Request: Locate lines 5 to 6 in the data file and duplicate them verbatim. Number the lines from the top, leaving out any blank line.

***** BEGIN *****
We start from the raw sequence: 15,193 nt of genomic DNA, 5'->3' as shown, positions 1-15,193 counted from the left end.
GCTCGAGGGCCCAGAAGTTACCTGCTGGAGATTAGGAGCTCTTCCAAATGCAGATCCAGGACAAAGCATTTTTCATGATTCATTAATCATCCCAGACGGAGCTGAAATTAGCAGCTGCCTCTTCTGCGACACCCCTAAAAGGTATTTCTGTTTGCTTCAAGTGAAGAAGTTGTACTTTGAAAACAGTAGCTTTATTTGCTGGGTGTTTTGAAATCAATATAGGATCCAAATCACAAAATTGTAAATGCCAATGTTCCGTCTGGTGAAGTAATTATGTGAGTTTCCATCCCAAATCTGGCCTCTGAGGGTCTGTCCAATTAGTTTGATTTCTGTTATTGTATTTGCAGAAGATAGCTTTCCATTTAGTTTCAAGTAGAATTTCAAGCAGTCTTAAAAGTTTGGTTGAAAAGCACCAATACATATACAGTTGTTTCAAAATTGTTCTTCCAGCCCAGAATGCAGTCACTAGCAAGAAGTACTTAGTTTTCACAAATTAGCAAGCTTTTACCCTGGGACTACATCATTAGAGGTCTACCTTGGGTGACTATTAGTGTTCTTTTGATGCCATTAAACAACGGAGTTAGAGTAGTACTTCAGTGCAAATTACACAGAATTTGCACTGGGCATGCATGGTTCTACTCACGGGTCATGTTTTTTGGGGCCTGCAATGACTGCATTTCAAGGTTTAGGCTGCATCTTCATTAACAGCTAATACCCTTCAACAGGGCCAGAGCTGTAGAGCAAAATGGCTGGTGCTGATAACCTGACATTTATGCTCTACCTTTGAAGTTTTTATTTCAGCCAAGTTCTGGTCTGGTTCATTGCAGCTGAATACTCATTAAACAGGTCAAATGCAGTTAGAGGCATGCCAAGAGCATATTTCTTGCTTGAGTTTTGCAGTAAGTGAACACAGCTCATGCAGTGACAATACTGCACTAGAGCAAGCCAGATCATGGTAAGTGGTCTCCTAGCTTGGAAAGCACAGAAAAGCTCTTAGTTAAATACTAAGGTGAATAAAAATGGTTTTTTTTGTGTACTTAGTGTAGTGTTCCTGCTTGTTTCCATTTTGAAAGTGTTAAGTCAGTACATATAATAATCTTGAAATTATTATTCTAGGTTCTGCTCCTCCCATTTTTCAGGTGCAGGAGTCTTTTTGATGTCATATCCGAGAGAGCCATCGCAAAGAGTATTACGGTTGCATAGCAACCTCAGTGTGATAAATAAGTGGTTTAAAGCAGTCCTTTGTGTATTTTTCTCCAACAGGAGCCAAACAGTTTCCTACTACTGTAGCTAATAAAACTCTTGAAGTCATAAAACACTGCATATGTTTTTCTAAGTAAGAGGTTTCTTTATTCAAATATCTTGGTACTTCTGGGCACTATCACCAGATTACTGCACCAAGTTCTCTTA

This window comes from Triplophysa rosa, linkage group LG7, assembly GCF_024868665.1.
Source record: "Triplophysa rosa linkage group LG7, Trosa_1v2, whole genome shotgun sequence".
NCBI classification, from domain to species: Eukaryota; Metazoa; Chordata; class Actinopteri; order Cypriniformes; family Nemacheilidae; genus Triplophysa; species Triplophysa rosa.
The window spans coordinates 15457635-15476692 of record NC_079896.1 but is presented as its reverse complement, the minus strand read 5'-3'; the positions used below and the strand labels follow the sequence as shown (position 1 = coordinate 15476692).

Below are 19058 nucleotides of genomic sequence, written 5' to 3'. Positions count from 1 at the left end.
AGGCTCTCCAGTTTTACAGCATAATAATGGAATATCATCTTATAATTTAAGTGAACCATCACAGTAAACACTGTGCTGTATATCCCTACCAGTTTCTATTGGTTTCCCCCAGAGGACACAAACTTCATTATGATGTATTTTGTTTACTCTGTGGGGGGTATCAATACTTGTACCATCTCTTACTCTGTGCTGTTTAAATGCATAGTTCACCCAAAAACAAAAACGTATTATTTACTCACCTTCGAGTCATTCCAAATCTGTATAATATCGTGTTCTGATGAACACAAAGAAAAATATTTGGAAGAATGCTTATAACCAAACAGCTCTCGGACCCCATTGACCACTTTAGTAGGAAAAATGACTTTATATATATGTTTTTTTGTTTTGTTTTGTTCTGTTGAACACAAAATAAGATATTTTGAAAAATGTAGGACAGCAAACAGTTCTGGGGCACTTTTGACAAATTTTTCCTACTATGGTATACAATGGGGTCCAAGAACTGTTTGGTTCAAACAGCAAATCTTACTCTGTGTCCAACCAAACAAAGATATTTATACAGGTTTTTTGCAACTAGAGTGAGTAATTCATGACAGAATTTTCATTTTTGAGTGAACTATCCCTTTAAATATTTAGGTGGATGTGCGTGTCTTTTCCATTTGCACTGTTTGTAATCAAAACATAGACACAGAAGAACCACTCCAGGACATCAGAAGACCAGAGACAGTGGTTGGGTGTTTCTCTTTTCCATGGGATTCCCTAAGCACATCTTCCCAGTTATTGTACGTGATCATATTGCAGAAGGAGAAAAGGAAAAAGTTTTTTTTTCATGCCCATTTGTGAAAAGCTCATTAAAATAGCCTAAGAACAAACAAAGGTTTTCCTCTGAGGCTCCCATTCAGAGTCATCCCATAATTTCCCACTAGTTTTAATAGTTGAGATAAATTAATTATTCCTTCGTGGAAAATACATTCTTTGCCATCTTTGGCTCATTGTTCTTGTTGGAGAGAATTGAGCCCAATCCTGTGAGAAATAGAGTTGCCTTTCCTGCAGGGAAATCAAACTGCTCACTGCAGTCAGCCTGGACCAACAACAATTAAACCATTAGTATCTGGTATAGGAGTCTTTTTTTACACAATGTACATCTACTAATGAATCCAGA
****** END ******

NCBI classification, from domain to species: Eukaryota; Metazoa; Chordata; class Actinopteri; order Cypriniformes; family Nemacheilidae; genus Triplophysa; species Triplophysa rosa.
The window spans coordinates 15457635-15476692 of record NC_079896.1 but is presented as its reverse complement, the minus strand read 5'-3'; the positions used below and the strand labels follow the sequence as shown (position 1 = coordinate 15476692).